I currently serve as a Senior Research Fellow for the Council on Hemispheric Affairs where I write about democracy, human rights, and security policy in Mexico. I have worked extensively on issues affecting freedom of expression in Mexico, including attacks on journalists in Veracruz and digital censorship concerns. My projects also include an effort to collect data on historical and current trends in violence against women in areas of Mexico affected by the drug war.
I received my Ph.D. in History at the University of California, San Diego in 2014 and a B.A. in History and Spanish from Bowdoin College in 2005.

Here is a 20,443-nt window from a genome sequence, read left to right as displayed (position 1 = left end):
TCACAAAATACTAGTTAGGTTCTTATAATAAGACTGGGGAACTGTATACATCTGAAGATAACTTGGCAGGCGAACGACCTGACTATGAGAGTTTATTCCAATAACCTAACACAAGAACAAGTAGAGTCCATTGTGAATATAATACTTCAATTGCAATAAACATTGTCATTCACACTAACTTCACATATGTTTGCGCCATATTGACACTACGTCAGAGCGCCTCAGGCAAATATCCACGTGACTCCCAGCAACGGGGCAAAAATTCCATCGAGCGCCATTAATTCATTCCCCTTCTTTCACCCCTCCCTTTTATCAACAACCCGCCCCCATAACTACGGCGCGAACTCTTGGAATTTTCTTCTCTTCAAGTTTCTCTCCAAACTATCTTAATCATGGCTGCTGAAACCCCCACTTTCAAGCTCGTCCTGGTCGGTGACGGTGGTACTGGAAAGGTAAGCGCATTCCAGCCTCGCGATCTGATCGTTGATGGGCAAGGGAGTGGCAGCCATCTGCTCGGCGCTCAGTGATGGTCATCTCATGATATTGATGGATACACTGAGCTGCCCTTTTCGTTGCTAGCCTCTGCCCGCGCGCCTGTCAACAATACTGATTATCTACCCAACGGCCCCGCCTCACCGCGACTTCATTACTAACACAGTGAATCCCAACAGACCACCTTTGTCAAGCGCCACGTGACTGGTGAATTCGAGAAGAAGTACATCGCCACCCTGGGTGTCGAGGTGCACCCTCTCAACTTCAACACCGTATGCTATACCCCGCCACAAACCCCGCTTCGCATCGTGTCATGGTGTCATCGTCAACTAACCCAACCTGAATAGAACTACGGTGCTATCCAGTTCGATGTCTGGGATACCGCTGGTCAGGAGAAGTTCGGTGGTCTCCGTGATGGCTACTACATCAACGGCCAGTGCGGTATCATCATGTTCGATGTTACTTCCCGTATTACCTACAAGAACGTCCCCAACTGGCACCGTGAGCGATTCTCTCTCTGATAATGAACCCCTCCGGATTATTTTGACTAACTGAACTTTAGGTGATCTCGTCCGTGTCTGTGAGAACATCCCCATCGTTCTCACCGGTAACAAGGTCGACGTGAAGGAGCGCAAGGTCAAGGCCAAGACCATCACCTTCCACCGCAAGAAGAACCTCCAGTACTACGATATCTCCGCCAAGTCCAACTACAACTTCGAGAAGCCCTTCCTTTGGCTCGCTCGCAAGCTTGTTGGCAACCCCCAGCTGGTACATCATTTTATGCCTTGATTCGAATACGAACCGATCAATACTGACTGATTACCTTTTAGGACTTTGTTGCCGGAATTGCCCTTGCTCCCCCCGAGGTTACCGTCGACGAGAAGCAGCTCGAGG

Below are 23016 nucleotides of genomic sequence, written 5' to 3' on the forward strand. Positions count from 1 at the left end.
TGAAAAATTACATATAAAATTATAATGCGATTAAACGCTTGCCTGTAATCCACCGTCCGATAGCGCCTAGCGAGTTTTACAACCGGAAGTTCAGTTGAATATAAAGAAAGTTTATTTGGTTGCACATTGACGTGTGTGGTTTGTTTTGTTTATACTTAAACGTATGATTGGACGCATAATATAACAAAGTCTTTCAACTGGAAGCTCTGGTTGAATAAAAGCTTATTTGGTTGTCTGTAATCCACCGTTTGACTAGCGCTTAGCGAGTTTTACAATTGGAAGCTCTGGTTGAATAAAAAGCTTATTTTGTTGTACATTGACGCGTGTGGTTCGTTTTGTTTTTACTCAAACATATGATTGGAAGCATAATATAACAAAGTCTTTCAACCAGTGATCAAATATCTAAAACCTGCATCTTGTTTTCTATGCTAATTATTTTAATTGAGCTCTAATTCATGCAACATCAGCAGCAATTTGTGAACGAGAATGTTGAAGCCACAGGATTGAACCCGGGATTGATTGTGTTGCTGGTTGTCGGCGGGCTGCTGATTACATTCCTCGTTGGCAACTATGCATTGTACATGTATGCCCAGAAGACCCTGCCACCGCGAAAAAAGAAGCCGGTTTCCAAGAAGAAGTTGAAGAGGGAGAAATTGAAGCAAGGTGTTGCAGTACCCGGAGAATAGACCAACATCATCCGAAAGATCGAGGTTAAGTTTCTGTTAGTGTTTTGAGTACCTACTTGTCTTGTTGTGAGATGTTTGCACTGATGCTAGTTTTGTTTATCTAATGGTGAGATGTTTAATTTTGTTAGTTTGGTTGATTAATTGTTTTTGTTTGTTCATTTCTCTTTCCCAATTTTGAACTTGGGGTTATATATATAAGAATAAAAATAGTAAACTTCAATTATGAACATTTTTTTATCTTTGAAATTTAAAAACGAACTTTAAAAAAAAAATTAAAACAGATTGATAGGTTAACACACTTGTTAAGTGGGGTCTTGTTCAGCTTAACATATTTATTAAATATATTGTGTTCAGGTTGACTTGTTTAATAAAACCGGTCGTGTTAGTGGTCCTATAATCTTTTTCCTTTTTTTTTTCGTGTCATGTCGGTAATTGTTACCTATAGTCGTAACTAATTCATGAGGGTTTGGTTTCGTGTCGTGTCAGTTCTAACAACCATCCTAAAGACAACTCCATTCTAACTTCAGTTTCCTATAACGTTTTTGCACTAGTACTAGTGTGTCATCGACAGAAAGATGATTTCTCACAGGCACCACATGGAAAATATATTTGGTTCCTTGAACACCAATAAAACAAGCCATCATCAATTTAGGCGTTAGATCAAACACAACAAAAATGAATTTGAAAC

My academic research concentrates on questions of clientelism, cooptation, and corruption in 20th-Century Mexico, focusing on the informal control mechanisms of Mexico’s “soft authoritarian” regime. Using a case study of the public bus transportation industry, I examine the role mid-level intermediaries and small entrepreneurs played in sustaining the single-party Partido Revolucionario Institucional (PRI) system. This work explores important questions about the political culture of the regime, as well as continuity and change over the PRI’s 71-year rule. I have received support for this project from a Fulbright-Hays grant, as well as a number of U.C. San Diego research centers including the Center for Iberian and Latin American Studies, the Institute for International, Comparative and Area Studies, and the Center for U.S.-Mexican Studies.